Then the host took over the wedding ceremony, and while I couldn’t understand much it seemed like a typical wedding ceremony. It was sweet because Wendy was crying like a baby (I think because of the nice things her husband had said) and had to keep wiping away her tears. Some vows were said, rings were exchanged, and when it was all over they gave each other a big long hug. (They didn’t kiss until later during the game part of the wedding.)
Then the host made them do some silly things to each other. (Like bow really low and the lowest bow meant they loved the other person more? To be honest, I didn’t really understand it.) They also filled some champagne glasses spread out in a champagne tower and lit some candles together while they thanked their parents. The parents came on stage at one point and the bride’s father read something to the crowd, I assume about how happy they were to have a new son or something like that.
The whole thing lasted about 30-40 minutes, and then Wendy and her husband walked out arm-in-arm together. We would see her again soon, but first she had to change. Meanwhile, it was time for the rest of us to eat! The food was pretty interesting, and I imagine, quite expensive. Let’s just say their were a lot of heads at dinner that night and Renee, a vegetarian, didn’t get much to eat.
During dinner we got to see Wendy and her husband as they came table to table to offer a toast. Toasting is a huge part of any Chinese banquet and all throughout the meal you could see various tables all stand up as they were toasting each other. But the bride and groom traveled table to table and with them came the entourage. First their was the couple, then her parents, then his parents, then a bunch of guys which had bottles of drinks (everything from baijiu, rice wine liquor, to Sprite and orange juice) to fill your cup with if you were out, a couple of photographers and the cigarette guys. Â We filled our cups and gave a toast to the new couple. In China you don’t just say “cheers” and take a sip. You say “gan bei” which means “dry your glass” and you have to drink the entire thing or it is considered rude.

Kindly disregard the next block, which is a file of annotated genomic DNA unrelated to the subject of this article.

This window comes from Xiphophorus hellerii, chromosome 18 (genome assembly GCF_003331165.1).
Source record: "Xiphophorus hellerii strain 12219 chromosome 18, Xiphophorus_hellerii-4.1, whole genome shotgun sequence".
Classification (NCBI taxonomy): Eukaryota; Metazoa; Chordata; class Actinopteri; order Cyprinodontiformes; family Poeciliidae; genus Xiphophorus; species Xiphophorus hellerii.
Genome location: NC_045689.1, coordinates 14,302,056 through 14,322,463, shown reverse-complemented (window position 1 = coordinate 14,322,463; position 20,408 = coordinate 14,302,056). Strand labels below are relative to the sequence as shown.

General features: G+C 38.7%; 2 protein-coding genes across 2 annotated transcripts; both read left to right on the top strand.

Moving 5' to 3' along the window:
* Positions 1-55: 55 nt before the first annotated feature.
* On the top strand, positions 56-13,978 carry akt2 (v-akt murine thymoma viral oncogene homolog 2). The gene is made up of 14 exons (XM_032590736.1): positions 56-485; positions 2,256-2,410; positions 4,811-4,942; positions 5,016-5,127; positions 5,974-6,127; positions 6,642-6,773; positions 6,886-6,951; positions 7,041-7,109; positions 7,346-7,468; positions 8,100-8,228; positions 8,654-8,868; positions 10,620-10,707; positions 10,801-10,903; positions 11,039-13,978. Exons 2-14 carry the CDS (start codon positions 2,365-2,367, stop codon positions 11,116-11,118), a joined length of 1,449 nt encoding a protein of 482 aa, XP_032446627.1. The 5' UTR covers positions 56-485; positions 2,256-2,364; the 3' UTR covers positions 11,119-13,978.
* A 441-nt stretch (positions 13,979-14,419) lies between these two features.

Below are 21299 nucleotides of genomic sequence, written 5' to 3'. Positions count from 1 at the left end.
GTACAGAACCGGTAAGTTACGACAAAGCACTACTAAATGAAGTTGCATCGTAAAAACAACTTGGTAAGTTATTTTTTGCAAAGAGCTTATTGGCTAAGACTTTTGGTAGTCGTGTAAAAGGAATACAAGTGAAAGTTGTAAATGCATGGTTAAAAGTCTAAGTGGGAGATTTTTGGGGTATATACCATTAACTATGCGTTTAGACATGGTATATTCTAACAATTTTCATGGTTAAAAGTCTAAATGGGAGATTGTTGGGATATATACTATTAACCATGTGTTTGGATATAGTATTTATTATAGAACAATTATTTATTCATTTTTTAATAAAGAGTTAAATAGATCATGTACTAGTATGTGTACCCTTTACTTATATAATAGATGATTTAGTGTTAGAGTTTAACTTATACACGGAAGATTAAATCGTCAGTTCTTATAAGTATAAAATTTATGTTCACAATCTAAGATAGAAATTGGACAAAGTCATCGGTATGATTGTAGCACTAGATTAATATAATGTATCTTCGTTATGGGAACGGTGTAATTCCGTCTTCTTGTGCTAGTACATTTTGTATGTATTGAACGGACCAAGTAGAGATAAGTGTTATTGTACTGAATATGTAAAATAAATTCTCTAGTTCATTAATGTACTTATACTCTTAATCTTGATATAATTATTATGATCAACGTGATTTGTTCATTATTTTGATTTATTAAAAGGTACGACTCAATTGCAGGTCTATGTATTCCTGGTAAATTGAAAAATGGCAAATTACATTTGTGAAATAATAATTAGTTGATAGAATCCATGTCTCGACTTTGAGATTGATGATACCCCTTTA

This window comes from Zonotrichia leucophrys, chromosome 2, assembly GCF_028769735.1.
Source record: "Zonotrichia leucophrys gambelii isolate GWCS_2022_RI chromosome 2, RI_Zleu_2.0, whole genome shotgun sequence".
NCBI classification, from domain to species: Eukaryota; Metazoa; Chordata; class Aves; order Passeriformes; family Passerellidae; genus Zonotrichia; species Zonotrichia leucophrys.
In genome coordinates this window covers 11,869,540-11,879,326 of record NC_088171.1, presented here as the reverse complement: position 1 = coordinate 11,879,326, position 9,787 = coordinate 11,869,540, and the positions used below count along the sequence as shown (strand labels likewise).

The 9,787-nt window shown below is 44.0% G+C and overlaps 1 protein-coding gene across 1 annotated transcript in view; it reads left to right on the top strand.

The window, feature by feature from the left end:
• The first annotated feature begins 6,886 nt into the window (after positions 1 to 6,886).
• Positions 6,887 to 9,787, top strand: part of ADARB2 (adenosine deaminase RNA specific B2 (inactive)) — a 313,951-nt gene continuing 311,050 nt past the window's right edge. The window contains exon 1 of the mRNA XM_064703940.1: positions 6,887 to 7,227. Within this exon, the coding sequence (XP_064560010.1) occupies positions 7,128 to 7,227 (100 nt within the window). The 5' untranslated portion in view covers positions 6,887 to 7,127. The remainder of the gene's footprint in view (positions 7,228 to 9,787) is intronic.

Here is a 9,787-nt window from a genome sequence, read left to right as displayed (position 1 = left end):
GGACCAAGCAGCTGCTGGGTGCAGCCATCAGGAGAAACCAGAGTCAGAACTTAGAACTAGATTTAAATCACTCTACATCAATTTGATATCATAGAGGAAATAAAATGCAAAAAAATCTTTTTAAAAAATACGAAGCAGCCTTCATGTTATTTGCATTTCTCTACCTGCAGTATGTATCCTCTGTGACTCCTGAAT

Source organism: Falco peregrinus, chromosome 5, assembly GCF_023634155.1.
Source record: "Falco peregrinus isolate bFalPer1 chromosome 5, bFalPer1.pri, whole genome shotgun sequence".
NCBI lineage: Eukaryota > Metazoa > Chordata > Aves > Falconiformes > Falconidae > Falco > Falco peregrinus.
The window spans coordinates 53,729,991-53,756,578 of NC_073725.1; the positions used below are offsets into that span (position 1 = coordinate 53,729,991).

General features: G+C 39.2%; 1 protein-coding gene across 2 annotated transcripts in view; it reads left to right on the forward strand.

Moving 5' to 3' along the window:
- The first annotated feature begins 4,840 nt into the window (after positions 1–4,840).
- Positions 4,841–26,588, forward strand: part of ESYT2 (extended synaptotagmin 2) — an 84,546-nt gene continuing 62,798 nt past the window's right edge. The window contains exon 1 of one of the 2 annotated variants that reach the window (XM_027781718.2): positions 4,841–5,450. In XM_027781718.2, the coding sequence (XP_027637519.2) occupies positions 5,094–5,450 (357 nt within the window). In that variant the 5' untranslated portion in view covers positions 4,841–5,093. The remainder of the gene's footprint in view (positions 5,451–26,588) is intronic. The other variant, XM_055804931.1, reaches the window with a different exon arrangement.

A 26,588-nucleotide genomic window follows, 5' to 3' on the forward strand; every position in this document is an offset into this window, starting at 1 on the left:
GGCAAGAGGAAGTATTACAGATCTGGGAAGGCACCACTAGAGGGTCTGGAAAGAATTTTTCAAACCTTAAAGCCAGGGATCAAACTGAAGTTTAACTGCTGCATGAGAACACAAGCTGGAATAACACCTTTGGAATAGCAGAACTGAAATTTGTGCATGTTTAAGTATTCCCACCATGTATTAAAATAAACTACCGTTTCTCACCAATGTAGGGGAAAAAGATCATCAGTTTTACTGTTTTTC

Wendy and her hubby had these teeny tiny thimble glasses, after all, they had 40 tables to toast with. Wendy was refilling hers with orange juice, but the groom was drinking baijiu with is incredibly strong liquor. The groom was probably no more than 100-pounds soaking wet, and I guarantee you he hadn’t eaten anything in awhile. By the end of the toasts I can only imagine he was pretty smashed.
When they left, that’s when the cigarette guys appeared. Pretty much none of us smoke, but we took them anyway because we didn’t want to be rude. The brand ofÂ cigarettes, I later learned, was very high quality.
Meanwhile, as Wendy and her husband are doing that, the host is still going strong. The entire time he was chatting people up and playing games. One game has a lot of guestsÂ scramblingÂ around to collect different things, like small coins, or wrappers, and the winner got a giant teddy bear. There were also a few games involving Wendy and her husband, one in which they had to do silly things the crowd demanded from them, like stand on one foot while doing other things, and to kiss, and keep kissing until the crowd told them to stop.